My Brother, My Land: A Story from Palestine by Sami Hermez with Sireen Sawalha

Redwood Press

Review by Brian Tanguay

When Great Britain was granted responsibility for Palestine under a League of Nations mandate in 1920, it limited Jewish immigration in order to maintain peace with Arab factions. These restrictions were in place during World War Two when millions of European Jews were desperate to escape Nazi persecution. Britain’s reluctance to modify its immigration policy compelled Jews in Palestine to engage in acts of terrorism to change British minds. Groups like the Irgun and the Stern Gang carried out assassinations and bombings, including the murder of Lord Moyne, the British Minister for the Middle East. 

Terrorism is defined as the unlawful use of violence and intimidation to achieve political ends, usually employed where there is an imbalance of political or military power, as existed during the British Mandate. When political means are either unavailable or repeatedly fail to achieve results, when treaties are abrogated or ignored with impunity, when all other means are exhausted, creating fear and uncertainty in one’s persecutors through calculated acts of violence often creates openings. Because they were fighting for a Jewish sanctuary against the backdrop of Hitler’s Final Solution, the Jewish terrorists who blew up trains and murdered British soldiers were depicted as freedom fighters, heroes, rather than cold-blooded killers. A few of them went on to become Prime Minister or occupy high positions in the military and government.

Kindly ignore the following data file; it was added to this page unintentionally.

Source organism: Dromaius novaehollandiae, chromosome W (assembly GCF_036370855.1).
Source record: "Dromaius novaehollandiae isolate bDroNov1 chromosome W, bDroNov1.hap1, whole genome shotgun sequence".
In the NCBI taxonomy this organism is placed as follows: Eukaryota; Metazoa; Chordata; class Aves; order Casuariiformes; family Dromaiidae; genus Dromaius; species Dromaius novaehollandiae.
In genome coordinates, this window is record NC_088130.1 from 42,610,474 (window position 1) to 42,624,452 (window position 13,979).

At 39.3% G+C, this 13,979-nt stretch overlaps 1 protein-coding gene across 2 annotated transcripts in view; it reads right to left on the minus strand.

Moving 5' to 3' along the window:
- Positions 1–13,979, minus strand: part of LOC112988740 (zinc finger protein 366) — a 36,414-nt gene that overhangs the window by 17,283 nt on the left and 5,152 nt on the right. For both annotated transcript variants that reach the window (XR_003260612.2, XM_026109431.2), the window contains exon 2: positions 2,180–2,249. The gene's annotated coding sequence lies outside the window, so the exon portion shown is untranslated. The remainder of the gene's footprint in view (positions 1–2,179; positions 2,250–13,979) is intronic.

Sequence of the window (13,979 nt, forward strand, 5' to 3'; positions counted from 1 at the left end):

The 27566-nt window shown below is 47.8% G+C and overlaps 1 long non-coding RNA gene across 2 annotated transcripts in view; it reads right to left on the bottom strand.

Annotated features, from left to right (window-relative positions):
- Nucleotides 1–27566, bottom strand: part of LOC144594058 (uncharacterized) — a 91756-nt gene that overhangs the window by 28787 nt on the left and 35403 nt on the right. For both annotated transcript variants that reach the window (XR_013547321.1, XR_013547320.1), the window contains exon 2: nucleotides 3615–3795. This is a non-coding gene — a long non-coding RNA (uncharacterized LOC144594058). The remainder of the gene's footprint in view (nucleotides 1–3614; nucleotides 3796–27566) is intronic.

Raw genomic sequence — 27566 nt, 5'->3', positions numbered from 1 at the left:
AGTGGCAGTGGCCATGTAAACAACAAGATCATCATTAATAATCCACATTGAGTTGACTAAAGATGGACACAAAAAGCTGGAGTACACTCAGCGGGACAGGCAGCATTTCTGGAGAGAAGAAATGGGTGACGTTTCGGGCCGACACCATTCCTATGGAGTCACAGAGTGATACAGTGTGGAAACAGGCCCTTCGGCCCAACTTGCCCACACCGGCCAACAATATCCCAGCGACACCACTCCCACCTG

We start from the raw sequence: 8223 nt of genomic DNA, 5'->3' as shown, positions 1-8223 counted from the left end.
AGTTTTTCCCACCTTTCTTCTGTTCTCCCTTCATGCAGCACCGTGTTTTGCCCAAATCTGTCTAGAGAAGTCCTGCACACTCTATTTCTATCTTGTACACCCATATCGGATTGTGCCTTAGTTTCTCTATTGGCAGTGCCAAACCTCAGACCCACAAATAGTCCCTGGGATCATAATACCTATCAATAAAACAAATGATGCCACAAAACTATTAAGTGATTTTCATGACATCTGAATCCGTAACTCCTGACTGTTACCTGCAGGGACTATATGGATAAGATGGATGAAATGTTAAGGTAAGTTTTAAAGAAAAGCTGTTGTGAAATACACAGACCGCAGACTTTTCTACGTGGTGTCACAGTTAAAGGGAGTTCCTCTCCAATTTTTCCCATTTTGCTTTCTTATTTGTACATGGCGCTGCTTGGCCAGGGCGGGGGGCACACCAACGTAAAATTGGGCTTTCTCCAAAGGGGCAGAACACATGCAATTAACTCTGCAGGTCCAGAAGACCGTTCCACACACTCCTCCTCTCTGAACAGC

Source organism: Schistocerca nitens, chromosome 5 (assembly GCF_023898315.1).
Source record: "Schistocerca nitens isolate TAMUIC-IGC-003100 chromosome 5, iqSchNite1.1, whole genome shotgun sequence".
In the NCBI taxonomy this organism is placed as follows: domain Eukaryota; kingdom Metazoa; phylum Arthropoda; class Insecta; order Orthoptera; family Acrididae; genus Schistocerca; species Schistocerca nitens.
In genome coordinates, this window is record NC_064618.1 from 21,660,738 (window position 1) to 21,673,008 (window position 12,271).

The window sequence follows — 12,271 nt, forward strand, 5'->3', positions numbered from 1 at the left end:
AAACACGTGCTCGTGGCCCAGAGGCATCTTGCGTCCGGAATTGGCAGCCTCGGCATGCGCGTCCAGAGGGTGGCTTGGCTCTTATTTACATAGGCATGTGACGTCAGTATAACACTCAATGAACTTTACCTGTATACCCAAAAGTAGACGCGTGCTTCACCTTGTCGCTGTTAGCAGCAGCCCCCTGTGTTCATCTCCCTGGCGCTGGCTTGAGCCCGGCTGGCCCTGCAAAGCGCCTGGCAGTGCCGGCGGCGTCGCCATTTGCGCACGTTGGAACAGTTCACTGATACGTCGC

Context always matters. 

In 1947, the United Nations proposed a partition plan to create a Jewish state, a Palestinian state, and an international zone around Jerusalem. A year later the Nakba happened. For Palestinians the Nakba is known as the catastrophe, when more than 400 hundred Palestinian villages were depopulated by force — ethnic cleansing as we call it now — and an estimated 700,000 people were displaced. The Nakba, along with the Six-Day War in 1967 and the Oslo Accords in 1993, changed the map and altered the lives and hopes for generations of Palestinians. 

Palestinians have repeatedly demonstrated the capacity to resist, but their endurance has come at an enormous price in blood and loss, dispossession and disappointment. To enforce its supremacy Israel has built a severe garrison state with steadfast and generous international support, primarily from the United States.

When Hamas shocked Israel and the world by launching coordinated attacks against Israeli settlements and military outposts on October 7, 2023 — a deliberate, ferocious and, yes, unforgivable act of terrorism — many reacted as if the attacks came out of the blue and were totally unprovoked. Not so. Decades of antecedent causes and effects breached the border before the first Hamas shot was fired. The world has forgotten many of them. Palestinians have not.

My Brother, My Land is a collaboration between Sami Hermez and Sireen Sawalha, and the story they tell takes place long before October 7, though it’s of a piece with this long and sorrowful history. It centers on one large Palestinian family who were displaced in the Nakba but did something unusual: they returned to live in occupied territory, subject to the edicts, whims, and depredations of a relentless occupying power.